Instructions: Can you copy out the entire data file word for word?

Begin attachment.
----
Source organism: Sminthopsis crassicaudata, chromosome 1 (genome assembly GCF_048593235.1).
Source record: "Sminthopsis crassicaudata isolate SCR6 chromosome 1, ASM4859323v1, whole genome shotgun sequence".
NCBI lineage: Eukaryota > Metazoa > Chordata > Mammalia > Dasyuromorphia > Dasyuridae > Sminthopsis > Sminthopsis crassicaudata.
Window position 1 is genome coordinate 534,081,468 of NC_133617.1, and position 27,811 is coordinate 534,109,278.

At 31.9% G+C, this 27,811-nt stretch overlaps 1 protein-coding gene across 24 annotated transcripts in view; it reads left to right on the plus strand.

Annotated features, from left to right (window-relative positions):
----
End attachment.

Source organism: Sminthopsis crassicaudata, chromosome 1 (genome assembly GCF_048593235.1).
Source record: "Sminthopsis crassicaudata isolate SCR6 chromosome 1, ASM4859323v1, whole genome shotgun sequence".
NCBI lineage: Eukaryota > Metazoa > Chordata > Mammalia > Dasyuromorphia > Dasyuridae > Sminthopsis > Sminthopsis crassicaudata.
Window position 1 is genome coordinate 534,081,468 of NC_133617.1, and position 27,811 is coordinate 534,109,278.

At 31.9% G+C, this 27,811-nt stretch overlaps 1 protein-coding gene across 24 annotated transcripts in view; it reads left to right on the plus strand.

Annotated features, from left to right (window-relative positions):